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5 great trips for book lovers

Visit the Orchard House in Concord, Mass., where

Visit the Orchard House in Concord, Mass., where Louis May Alcott wrote "Little Women." Photo Credit: Alamy / Norman Eggert

A good book can transport us to magical places and encourage exploration. Here five examples that may inspire your travels.

1. The stories of Jack London: Glen Ellen, California. Channel the adventuresome spirit of Jack London as you explore more than 26 miles of hiking, horseback and cycling trails in the stunning Sonoma Valley. Visit the stone barn and the home where London wrote his page-turners. The author of "Call of the Wild" and "White Fang" was laid to rest here; it is now a National Historic Landmark.

INFO jacklondonpark.com

2. A.A. Milne’s "Winnie the Pooh," Winnipeg, Manitoba. A century ago, a Canadian soldier adopted a black bear cub and named it after his hometown of Winnipeg. Eventually donated to the London Zoo, Winnie became the inspiration for the well-loved character. Today, Winnipeg’s Pavilion Gallery Museum houses a permanent collection of "Winnie the Pooh" artifacts and memorabilia.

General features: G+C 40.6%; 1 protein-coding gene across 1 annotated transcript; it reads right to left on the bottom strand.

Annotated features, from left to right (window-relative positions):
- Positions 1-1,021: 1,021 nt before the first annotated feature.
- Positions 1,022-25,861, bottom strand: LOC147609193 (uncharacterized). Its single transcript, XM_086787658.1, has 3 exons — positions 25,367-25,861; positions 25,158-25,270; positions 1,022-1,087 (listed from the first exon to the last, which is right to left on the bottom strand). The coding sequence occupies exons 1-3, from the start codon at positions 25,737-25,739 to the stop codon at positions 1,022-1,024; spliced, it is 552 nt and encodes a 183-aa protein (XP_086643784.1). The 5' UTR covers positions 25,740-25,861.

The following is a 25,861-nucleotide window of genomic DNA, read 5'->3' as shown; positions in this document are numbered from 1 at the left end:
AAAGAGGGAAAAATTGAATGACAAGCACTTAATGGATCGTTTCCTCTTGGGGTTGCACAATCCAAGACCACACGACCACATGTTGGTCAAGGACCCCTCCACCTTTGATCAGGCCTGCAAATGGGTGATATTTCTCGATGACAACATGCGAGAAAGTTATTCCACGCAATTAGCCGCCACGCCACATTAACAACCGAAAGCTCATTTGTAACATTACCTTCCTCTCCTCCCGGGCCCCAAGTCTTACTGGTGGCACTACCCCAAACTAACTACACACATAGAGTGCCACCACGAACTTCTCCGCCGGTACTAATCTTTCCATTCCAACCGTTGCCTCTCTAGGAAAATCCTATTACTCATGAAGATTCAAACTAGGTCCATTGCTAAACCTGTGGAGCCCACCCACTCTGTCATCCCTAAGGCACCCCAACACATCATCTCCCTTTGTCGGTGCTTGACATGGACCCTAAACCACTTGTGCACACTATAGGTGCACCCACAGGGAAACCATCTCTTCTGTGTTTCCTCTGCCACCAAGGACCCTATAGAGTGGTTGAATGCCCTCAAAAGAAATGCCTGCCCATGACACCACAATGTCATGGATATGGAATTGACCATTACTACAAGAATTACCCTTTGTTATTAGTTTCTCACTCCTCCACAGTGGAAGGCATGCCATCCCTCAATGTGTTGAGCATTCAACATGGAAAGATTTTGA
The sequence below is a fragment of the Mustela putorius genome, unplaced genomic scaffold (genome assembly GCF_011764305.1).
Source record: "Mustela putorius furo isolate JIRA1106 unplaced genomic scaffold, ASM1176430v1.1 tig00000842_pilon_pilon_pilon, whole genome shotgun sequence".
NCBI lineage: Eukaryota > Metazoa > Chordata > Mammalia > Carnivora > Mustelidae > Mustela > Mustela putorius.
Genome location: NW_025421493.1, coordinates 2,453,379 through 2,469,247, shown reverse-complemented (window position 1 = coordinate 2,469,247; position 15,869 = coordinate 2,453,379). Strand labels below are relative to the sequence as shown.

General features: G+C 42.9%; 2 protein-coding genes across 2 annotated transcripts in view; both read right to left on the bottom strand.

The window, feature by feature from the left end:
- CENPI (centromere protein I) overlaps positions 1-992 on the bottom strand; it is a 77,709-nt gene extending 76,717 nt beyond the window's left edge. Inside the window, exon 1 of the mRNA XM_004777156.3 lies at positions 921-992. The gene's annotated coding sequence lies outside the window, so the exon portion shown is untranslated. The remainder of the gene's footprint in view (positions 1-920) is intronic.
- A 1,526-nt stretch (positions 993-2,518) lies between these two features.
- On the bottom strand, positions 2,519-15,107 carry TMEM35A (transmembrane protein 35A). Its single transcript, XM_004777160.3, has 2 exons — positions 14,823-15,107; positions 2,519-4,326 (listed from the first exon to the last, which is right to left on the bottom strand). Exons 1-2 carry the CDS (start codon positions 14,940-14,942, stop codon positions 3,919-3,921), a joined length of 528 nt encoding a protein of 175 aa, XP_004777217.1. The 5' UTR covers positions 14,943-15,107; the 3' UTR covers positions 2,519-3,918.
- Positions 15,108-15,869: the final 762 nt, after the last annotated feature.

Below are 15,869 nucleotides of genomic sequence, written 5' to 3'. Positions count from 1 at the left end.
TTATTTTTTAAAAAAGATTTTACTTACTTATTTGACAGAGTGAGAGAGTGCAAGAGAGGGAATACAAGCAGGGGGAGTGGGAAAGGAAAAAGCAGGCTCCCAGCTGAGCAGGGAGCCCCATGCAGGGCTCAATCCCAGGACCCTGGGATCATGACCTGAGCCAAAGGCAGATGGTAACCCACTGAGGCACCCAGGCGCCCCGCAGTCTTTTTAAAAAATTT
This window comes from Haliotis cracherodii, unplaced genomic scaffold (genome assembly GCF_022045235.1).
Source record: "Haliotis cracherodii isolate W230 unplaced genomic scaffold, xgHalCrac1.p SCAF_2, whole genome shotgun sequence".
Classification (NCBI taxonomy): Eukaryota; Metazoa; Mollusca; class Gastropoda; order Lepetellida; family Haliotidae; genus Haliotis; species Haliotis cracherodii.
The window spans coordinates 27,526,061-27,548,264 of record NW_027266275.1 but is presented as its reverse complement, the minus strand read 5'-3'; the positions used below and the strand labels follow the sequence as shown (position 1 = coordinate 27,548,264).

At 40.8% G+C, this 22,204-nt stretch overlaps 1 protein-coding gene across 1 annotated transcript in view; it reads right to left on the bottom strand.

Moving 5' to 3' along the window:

INFO tourismwinnipeg.com

3. Louisa May Alcott's "Little Women": Concord, Massachusetts. Visit the home of this novelist who crafted a compelling story around the relationships within her own family. You’ll take a guided tour and get a glimpse into how the Alcott family lived in the home known as Orchard House. Many of the family’s treasures remain, including the shelf desk in Louisa's bedroom, where she wrote "Little Women."

INFO louisamayalcott.org

4. Zane Grey’s America. Bestselling novelist and avid angler Zane Grey created robust stories detailing the life and culture of the American West. Through titles like "Riders of the Purple Sage," Grey’s inspired many to explore. His books involve every state west of the Missouri River except North Dakota. Visit his birthplace in Zanesville, Ohio, and a replica of his Arizona cabin (the original burned in a 1990 wildfire), which served as his home base while exploring and writing.

INFO rimcountrymuseums.com, nps.gov/upde/historyculture/zanegrey.htm

5. Maurice Sendak's 'Where the Wild Things Are.' Why not use this popular and creative tome as the centerpiece of a wild and wonderful weekend with the kids? Read Sendak’s book, then visit your local zoo or wildlife park, or walk through a nearby forest and discuss the adventures of young Max, the main character. Top off the weekend by streaming the Spike Jonze movie of the same name. Let the wild rumpus begin!

INFO netflix.com

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